I recently came to odds with this idea coming off the back of the hardcore due diligence project I mentioned. This project was somewhat oddly structured. Due to cost considerations, it was staffed by a principal full time, a green grad consultant, a 1 year out consultant and yours truly, a senior consultant. This left a rather large vacuum in terms of people between me and and the principal. Normally, this would have meant I would run the project. In this case, the principal was very hands on – which is fine as everyone has their own way of doing things. Upshot of all this, I was working with two more junior people, but not in any way managing them.

In this sort of situation, one option I had was to keep my head down for the project, do my work well and move on. The reality is, I have a certain responsibility to the more junior consultants, and as such feel like I have to pass on my knowledge. When you are dealing with typical newbie management consultants, full of the belief they are the best of the best, its a challenge. I am a pretty good student of behaviour, and given the team I had, I determined the most effective way to pass on knowledge would be to do it quietly. This meant not making a big deal about when I was helping them, not embarrassing them in front of the principal / client and so on. I think I did this pretty effectively, and given the high pressure of the job the fact no major issues occurred was a cause for celebration.

Of course, then we get to my post project review, where apparently one of the areas I really need to work on is dealing with with junior consultants. Forget the fact that I busted my hump trying to help them in a subtle and peacekeeping kind of way, the important thing was that principal’s perception was that I was “bossed around” by the junior team. Essentially, by avoiding being an asshole to the rest of team, I looked like a wimp to the principal.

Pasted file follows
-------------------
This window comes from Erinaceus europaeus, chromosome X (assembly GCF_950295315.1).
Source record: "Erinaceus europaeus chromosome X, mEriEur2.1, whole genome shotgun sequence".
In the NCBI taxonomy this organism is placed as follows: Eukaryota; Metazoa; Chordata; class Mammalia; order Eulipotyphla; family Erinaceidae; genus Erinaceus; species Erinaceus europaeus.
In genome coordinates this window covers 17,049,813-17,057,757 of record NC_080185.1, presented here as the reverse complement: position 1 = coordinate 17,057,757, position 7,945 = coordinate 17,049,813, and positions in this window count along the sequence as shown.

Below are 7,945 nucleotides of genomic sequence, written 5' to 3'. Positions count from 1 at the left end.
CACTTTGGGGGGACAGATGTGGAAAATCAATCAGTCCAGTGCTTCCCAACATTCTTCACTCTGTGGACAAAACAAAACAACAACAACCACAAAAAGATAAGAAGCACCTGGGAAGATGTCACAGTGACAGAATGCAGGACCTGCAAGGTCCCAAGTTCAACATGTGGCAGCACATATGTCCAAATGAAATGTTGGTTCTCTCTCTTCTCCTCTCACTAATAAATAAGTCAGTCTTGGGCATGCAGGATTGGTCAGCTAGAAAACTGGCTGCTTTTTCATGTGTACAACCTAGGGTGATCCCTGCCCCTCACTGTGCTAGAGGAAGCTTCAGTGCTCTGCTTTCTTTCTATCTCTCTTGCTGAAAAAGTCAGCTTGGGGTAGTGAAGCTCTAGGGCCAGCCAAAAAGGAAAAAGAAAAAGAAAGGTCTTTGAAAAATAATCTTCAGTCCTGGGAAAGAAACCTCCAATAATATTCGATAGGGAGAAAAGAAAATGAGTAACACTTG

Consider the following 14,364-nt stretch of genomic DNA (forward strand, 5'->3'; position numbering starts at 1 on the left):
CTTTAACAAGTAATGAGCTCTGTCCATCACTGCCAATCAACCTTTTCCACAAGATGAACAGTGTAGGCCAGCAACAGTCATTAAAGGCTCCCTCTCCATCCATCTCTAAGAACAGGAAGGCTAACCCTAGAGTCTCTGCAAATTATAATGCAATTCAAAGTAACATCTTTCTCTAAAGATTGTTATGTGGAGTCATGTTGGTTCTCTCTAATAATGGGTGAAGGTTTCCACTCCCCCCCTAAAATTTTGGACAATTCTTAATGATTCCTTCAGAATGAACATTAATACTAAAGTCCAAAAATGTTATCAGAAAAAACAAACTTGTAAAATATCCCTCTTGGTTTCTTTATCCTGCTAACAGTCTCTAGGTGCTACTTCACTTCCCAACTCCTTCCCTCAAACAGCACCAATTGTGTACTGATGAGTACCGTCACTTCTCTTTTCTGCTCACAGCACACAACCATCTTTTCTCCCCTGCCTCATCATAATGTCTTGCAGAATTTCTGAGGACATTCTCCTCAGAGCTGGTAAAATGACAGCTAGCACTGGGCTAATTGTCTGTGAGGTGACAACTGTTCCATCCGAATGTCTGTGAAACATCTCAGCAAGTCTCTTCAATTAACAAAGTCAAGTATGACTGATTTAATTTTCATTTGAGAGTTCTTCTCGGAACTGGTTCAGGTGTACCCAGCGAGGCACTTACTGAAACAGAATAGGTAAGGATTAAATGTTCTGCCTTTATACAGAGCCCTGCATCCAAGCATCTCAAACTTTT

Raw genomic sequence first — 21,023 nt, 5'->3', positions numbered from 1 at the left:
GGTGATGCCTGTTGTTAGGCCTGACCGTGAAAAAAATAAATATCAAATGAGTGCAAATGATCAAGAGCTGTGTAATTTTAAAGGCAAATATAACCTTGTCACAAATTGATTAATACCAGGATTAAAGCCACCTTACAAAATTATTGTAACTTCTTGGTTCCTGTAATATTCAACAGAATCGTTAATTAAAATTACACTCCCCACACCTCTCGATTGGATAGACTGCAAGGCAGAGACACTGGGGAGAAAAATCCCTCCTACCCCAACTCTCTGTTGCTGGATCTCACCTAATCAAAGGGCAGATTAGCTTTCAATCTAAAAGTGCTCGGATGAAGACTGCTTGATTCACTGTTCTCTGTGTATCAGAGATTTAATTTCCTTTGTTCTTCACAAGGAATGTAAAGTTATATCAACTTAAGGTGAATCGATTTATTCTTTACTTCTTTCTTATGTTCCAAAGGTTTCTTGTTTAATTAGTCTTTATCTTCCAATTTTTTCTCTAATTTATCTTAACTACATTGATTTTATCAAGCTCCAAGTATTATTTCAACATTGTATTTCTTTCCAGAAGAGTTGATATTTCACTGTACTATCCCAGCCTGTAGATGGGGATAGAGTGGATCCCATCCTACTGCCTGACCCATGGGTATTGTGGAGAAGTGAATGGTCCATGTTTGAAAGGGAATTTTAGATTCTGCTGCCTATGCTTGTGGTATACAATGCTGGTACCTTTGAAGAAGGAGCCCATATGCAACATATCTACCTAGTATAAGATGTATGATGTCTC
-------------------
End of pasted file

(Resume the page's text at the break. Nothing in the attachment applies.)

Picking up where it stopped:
Perception matters. Being decent, not so much.

Monday, July 13, 2009

I’m back

So I am back after a multi-month absence from the blogging battlegrounds. Its probably not a bad idea to keep you all up to date on what has been happening in my corner of the world.

First off, I spent two months, actually more like 7 weeks, working on the due diligence for a potential acquirer. Being my first transactional piece, its worth a post in and of itself on what I learnt about the role difference professional services firms play in deals, but that will come later. Suffice to say for now that it was a very hard slog, long hours, high burn.

During that, I screwed up the scheduling and had to do the GMAT on a Friday in the middle of the project. With little sleep and focus, I got a disappointing 690, with most of my errors in the Maths section – a low blow as I haven’t done that badly in a maths test ever. I will be retaking it , as well as starting the essay writing process – look out for a decent set of “Road to Business School” posts coming soon.

Post the DD, I moved onto a a solo two week project for a widget maker – a nice, clean and simple business case on restructuring their sales force. Client was happy, the partner was happy and I want too overworked – good times all around.

That, apart from a bout of (non-swine) flu brings us to today. Waiting to hear on a new project, so should have some time now to polish off some posts that have been languishing in the cupboard.